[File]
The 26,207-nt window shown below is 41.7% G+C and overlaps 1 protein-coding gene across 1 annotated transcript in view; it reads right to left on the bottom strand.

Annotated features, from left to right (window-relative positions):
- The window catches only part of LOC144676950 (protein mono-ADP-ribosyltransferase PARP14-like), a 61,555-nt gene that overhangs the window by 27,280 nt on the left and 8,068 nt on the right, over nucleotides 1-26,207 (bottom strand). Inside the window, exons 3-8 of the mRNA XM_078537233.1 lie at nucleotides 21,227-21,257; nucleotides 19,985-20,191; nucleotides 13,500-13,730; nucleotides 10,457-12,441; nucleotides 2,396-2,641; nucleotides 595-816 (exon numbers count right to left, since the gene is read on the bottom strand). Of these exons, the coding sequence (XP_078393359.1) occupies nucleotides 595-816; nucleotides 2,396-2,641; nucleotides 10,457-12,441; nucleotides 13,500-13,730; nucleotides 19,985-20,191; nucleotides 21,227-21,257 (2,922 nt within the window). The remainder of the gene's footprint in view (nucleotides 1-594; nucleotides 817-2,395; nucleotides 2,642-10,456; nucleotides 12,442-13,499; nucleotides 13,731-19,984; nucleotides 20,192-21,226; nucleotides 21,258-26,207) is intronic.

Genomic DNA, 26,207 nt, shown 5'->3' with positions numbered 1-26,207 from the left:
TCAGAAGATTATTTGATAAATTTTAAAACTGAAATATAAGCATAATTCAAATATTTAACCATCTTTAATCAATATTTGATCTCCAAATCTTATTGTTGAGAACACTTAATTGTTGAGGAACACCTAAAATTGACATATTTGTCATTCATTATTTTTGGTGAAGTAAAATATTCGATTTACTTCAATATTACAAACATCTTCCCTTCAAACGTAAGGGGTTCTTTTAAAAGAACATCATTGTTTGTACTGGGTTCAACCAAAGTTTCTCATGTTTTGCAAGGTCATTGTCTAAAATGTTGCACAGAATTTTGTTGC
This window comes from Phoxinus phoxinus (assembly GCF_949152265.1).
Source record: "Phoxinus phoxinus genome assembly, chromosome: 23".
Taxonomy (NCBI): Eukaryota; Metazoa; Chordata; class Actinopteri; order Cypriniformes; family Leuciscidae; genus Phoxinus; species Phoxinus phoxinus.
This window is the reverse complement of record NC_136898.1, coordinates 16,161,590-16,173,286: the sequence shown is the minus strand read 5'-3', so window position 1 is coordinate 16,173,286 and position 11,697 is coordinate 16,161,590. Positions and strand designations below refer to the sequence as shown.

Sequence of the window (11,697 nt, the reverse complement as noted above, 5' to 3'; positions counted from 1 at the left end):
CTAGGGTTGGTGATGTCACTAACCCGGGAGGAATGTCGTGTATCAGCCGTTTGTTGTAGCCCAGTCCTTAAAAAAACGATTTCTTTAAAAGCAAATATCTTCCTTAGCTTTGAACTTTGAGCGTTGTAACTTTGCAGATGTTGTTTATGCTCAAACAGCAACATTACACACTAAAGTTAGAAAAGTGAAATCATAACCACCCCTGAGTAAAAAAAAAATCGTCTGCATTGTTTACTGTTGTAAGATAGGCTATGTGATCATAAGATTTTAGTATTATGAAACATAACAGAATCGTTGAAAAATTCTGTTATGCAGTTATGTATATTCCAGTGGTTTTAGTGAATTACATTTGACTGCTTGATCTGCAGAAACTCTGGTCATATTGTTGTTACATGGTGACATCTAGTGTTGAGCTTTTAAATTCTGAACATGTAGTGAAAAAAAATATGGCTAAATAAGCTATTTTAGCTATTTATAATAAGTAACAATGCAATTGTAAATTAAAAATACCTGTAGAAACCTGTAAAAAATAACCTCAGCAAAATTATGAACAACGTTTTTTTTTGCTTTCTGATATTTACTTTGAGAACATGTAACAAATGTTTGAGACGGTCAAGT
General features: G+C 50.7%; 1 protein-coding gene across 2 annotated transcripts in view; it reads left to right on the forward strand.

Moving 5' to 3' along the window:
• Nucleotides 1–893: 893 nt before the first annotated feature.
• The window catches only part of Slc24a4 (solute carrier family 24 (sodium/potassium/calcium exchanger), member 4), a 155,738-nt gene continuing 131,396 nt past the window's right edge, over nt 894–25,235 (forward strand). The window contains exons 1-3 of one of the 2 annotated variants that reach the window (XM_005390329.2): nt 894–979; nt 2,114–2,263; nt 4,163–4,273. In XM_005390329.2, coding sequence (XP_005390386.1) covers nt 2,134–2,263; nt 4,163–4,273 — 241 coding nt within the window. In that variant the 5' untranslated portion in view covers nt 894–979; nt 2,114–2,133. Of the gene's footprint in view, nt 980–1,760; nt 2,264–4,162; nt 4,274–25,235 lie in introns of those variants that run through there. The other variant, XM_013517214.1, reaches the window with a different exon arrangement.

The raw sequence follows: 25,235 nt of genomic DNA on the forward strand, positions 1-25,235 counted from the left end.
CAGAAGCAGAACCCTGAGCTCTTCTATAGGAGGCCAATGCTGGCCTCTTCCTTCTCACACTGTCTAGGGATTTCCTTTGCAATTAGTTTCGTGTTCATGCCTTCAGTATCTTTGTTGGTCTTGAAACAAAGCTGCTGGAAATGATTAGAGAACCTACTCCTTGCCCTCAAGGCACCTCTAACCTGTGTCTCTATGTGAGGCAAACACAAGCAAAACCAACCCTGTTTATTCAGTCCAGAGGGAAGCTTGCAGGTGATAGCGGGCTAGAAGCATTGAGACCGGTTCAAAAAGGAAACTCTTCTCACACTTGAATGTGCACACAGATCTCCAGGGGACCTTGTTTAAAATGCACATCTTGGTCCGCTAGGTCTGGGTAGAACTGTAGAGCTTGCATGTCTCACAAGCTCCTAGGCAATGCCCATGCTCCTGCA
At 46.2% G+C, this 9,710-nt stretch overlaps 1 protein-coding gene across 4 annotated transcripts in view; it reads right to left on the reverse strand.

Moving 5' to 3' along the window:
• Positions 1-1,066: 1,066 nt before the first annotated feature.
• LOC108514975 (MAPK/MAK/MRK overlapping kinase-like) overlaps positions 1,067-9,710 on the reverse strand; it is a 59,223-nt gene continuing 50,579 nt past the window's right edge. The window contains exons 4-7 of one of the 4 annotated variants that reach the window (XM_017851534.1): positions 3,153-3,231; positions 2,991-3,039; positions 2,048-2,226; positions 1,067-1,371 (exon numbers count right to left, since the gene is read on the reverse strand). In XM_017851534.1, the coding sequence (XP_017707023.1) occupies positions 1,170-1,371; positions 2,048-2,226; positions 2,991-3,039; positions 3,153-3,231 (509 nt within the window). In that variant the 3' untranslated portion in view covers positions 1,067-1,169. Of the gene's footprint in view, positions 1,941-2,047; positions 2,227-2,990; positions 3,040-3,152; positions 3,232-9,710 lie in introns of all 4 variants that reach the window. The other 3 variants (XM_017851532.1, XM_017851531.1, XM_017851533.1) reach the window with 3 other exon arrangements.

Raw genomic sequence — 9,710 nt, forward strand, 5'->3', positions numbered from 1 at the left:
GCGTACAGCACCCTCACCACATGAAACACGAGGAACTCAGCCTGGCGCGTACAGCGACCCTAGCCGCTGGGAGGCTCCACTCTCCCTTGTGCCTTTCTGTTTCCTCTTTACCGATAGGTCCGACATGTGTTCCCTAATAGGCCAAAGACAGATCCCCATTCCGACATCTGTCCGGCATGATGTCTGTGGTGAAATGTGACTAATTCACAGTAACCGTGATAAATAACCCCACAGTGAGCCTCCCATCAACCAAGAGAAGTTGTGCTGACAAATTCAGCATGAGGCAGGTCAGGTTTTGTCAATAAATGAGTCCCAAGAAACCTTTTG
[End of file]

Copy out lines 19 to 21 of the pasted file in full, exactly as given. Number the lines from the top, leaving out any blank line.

Moving 5' to 3' along the window:
• Positions 1-1,066: 1,066 nt before the first annotated feature.
• LOC108514975 (MAPK/MAK/MRK overlapping kinase-like) overlaps positions 1,067-9,710 on the reverse strand; it is a 59,223-nt gene continuing 50,579 nt past the window's right edge. The window contains exons 4-7 of one of the 4 annotated variants that reach the window (XM_017851534.1): positions 3,153-3,231; positions 2,991-3,039; positions 2,048-2,226; positions 1,067-1,371 (exon numbers count right to left, since the gene is read on the reverse strand). In XM_017851534.1, the coding sequence (XP_017707023.1) occupies positions 1,170-1,371; positions 2,048-2,226; positions 2,991-3,039; positions 3,153-3,231 (509 nt within the window). In that variant the 3' untranslated portion in view covers positions 1,067-1,169. Of the gene's footprint in view, positions 1,941-2,047; positions 2,227-2,990; positions 3,040-3,152; positions 3,232-9,710 lie in introns of all 4 variants that reach the window. The other 3 variants (XM_017851532.1, XM_017851531.1, XM_017851533.1) reach the window with 3 other exon arrangements.